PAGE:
Edit
Buzz Aldrin Poster

Biography

Jump to: Overview (3) | Mini Bio (1) | Spouse (3) | Trivia (14) | Personal Quotes (8)

Overview (3)

Date of Birth 20 January 1930Montclair, New Jersey, USA
Birth NameEdwin Eugene Aldrin Jr.
Height 5' 10" (1.78 m)

Mini Bio (1)

Buzz Aldrin was born on January 20, 1930 in Montclair, New Jersey, USA as Edwin Eugene Aldrin Jr. He is known for his work on The Other Side of the Moon (1990), Fly Me to the Moon 3D (2008) and Apollo 11: The Untold Story (2006). He was previously married to Lois Driggs Cannon, Beverly Van Zile and Jean Ann Archer.

Spouse (3)

Lois Driggs Cannon (14 February 1988 - 28 December 2012) (divorced)
Beverly Van Zile (19 December 1975 - 10 April 1978) (divorced)
Jean Ann Archer (29 December 1954 - 1972) (divorced) (3 children)

Trivia (14)

Astronaut, second man on the moon.
Aldrin's mother's maiden name was Moon.
Had his first name legally changed to "Buzz" in 1979.
Moonwalker. Lunar Module Pilot, Apollo 11, making him the second man to walk on the Moon.
Society of Operating Cameramen, (SOC) Recipient, Technical Achievment Award (1995) "NASA, First live television broadcast from the Moon" (1969).
His Swedish ancestors were blacksmiths who emigrated to America from the province Värmland in Sweden.
Inducted into the New Jersey Hall of Fame in 2007 for his services to enterprise and space (inaugural election). Official induction ceremonies held in May 2008.
In 2007, at age 77, he underwent plastic surgery for a face-lift. Claims that being subjected to countless bouts of G-force as a fighter pilot and astronaut caused his jowls to sag prematurely.
Flew twice for NASA. Once on the first manned lunar expedition Apollo 11 with Neil Armstrong and Michael Collins and once on Gemini 12 with Jim Lovell, the last Gemini mission. On the historic Apollo 11 mission, the lunar module was Eagle and the command module was Columbia.
Honorary member of the American Society of Cinematographers (ASC).
Jokingly credited in Monty Python's Flying Circus: The Buzz Aldrin Show (1970) as actor, writer and makeup artist.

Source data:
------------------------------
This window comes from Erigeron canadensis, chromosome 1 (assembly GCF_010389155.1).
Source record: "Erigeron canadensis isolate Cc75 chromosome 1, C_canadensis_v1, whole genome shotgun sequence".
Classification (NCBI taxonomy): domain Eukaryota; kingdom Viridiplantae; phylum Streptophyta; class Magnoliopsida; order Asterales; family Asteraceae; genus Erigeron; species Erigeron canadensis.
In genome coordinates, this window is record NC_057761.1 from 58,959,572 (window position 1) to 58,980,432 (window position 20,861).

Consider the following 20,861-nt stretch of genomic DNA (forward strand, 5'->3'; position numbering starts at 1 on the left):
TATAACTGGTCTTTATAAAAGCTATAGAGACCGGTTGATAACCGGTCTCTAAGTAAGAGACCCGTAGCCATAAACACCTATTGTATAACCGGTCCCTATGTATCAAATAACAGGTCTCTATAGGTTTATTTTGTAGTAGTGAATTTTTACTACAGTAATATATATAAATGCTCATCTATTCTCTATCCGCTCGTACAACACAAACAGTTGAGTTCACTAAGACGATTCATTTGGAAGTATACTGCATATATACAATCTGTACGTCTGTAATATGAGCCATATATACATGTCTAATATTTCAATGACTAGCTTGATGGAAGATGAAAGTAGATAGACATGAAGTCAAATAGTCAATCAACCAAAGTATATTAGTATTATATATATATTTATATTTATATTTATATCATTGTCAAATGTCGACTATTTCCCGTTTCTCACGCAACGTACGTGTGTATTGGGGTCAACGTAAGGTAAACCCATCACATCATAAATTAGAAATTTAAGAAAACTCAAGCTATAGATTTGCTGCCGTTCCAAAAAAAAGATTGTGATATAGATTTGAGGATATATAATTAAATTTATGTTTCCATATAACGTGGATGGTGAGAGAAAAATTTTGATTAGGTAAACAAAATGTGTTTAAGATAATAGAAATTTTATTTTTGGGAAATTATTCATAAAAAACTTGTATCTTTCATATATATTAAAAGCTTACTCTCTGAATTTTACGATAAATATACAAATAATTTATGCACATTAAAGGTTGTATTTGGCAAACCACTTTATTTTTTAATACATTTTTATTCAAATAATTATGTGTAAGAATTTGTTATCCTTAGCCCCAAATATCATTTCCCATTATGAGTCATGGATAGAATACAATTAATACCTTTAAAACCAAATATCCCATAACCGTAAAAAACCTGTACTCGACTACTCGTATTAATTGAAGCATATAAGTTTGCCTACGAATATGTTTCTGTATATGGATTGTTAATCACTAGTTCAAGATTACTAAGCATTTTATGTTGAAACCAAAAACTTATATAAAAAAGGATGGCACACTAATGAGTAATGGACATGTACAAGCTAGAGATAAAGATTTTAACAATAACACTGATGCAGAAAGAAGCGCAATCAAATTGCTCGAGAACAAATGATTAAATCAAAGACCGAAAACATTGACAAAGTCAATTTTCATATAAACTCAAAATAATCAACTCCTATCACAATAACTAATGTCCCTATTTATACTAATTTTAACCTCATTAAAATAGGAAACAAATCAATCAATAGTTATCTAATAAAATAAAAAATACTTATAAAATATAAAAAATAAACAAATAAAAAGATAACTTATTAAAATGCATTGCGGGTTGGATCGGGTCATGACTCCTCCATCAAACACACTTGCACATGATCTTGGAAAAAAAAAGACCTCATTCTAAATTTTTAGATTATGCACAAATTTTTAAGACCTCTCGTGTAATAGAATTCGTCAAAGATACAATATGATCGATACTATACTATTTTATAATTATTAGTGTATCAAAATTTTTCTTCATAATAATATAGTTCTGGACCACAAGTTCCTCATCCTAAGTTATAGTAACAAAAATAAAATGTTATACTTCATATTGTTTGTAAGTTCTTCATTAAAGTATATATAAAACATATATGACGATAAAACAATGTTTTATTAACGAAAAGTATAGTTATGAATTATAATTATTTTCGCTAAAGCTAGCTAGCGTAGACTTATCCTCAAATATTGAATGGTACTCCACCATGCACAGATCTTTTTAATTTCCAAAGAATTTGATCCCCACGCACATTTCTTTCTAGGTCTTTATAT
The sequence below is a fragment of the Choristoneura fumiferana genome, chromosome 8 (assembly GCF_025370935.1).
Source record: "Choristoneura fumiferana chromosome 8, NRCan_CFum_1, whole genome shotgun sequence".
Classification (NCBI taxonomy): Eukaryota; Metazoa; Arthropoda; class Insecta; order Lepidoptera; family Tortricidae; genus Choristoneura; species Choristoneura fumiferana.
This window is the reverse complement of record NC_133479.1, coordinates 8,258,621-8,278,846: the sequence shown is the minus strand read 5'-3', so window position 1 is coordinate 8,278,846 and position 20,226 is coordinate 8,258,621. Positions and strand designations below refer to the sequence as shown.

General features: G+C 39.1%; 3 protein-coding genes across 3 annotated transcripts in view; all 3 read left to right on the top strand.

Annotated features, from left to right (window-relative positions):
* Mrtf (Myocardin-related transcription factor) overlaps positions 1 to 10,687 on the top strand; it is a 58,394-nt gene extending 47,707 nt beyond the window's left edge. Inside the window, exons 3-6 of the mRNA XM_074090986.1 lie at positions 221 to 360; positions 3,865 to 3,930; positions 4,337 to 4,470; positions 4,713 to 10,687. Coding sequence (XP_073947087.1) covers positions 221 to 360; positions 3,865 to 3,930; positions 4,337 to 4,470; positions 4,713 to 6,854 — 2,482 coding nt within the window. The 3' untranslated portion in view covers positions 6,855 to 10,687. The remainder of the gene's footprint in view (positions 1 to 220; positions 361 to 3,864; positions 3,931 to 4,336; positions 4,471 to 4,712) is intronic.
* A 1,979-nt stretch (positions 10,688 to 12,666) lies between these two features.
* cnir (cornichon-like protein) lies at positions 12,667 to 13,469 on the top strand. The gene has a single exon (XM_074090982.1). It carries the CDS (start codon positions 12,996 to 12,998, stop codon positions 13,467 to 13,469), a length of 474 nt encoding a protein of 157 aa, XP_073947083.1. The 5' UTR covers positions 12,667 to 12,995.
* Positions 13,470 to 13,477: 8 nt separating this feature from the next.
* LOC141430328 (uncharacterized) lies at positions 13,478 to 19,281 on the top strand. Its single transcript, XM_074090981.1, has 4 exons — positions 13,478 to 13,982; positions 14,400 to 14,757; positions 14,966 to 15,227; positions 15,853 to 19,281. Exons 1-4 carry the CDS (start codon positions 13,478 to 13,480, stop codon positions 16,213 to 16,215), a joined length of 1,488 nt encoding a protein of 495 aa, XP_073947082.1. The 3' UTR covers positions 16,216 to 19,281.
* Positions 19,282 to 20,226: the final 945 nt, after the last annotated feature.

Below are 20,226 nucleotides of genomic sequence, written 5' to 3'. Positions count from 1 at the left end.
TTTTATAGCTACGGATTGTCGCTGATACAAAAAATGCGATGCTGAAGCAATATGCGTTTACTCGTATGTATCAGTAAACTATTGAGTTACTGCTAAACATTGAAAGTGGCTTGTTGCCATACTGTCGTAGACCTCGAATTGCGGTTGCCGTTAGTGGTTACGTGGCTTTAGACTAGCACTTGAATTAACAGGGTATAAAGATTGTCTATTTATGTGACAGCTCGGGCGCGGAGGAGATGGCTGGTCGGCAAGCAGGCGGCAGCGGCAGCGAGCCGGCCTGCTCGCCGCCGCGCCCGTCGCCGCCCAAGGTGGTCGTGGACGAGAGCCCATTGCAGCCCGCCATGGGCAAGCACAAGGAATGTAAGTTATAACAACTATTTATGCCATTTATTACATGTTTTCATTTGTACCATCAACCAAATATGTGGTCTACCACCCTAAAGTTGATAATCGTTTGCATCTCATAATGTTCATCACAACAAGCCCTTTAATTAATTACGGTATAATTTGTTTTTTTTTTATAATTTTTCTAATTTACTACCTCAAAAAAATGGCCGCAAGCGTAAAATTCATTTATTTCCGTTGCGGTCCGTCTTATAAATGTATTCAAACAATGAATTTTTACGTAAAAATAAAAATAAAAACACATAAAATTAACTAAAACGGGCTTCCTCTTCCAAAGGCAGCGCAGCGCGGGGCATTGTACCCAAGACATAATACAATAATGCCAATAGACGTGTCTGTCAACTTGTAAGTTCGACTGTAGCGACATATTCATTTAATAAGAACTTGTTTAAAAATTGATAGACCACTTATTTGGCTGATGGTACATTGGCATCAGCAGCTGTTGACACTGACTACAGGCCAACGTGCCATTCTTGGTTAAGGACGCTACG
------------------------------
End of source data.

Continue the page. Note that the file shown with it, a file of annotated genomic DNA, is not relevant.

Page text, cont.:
Received a star on the Hollywood Walk of Fame at 7021 Hollywood Boulevard and Vine Street in Hollywood, California on January 14, 1993.
His nickname "Buzz" originated in childhood. The younger of his two older sisters mispronounced 'brother' as 'buzzer', which was then shortened to 'Buzz'.
Wrote a 2009 memoir "Magnificent Desolation," telling in detail his problems after his return from the moon with divorce, drinking, depression, and despair and checking into rehab in 1975 where he started the long climb back to sobriety and hope.

Personal Quotes (8)

[on joining Neil Armstrong in first walk on the moon, 20 July 1969] Beautiful! Beautiful! Magnificent desolation!
[on why no famous photos were taken of Neil Armstrong during the Apollo 11 landing on the moon] As the sequence of lunar operations evolved, Neil had the camera most of the time, and the majority of pictures taken on the moon that include an astronaut are of me. It wasn't until we were back on Earth and in the lunar receiving laboratory looking over the pictures that we realized there were few pictures of Neil. My fault, perhaps, but we had never simulated this in our training.
There's a need for accepting responsibility - for a person's life and making choices that are not just ones for immediate short-term comfort. You need to make an investment, and the investment is in health and education.
We can continue to try and clean up the gutters all over the world and spend all of our resources looking at just the dirty spots and trying to make them clean. Or we can lift our eyes up and look into the skies and move forward in an evolutionary way.
I think humans will reach Mars, and I would like to see it happen in my lifetime.
Mars is there, waiting to be reached.
The torment of depression and the complications of addiction that accompany it affect millions, including myself and family members before me - my grandfather committed suicide before I was born and my mother the year before I went to the moon - along with hundreds of veterans who come to a similar fate each year," Aldrin wrote. "As individuals and as a nation we need to be compassionate and supportive of all who suffer and give them the resources to face life.
[on Robin Williams] I regarded Robin Williams as a friend and fellow sufferer. His passing is a great loss. The torment of depression and the complications of addiction that accompany it affect millions, including myself and family members before me - my grandfather committed suicide before I was born and my mother the year before I went to the moon - along with hundreds of veterans who come to a similar fate each year. As individuals and as a nation we need to be compassionate and supportive of all who suffer and give them the resources to face life. Robin Williams RIP.

See also

Other Works | Publicity Listings | Official Sites | Contact Info

Contribute to This Page